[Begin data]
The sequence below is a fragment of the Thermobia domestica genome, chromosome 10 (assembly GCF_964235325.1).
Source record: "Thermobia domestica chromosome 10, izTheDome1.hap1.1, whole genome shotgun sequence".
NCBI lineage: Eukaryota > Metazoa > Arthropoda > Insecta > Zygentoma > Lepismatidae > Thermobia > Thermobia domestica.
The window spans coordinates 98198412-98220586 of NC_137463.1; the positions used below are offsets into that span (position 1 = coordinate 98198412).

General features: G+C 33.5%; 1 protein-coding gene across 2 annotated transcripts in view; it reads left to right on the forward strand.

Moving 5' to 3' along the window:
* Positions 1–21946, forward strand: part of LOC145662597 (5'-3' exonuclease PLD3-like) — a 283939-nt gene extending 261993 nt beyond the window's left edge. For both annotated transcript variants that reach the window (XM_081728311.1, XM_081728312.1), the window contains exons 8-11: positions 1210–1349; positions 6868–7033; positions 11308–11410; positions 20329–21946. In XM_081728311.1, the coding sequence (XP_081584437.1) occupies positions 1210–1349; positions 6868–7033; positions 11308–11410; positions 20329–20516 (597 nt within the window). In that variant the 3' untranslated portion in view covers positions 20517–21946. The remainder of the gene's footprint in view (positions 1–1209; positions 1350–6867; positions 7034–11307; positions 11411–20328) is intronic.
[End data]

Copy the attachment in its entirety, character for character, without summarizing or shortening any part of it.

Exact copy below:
The sequence below is a fragment of the Thermobia domestica genome, chromosome 10 (assembly GCF_964235325.1).
Source record: "Thermobia domestica chromosome 10, izTheDome1.hap1.1, whole genome shotgun sequence".
NCBI lineage: Eukaryota > Metazoa > Arthropoda > Insecta > Zygentoma > Lepismatidae > Thermobia > Thermobia domestica.
The window spans coordinates 98198412-98220586 of NC_137463.1; the positions used below are offsets into that span (position 1 = coordinate 98198412).

General features: G+C 33.5%; 1 protein-coding gene across 2 annotated transcripts in view; it reads left to right on the forward strand.

Moving 5' to 3' along the window:
* Positions 1–21946, forward strand: part of LOC145662597 (5'-3' exonuclease PLD3-like) — a 283939-nt gene extending 261993 nt beyond the window's left edge. For both annotated transcript variants that reach the window (XM_081728311.1, XM_081728312.1), the window contains exons 8-11: positions 1210–1349; positions 6868–7033; positions 11308–11410; positions 20329–21946. In XM_081728311.1, the coding sequence (XP_081584437.1) occupies positions 1210–1349; positions 6868–7033; positions 11308–11410; positions 20329–20516 (597 nt within the window). In that variant the 3' untranslated portion in view covers positions 20517–21946. The remainder of the gene's footprint in view (positions 1–1209; positions 1350–6867; positions 7034–11307; positions 11411–20328) is intronic.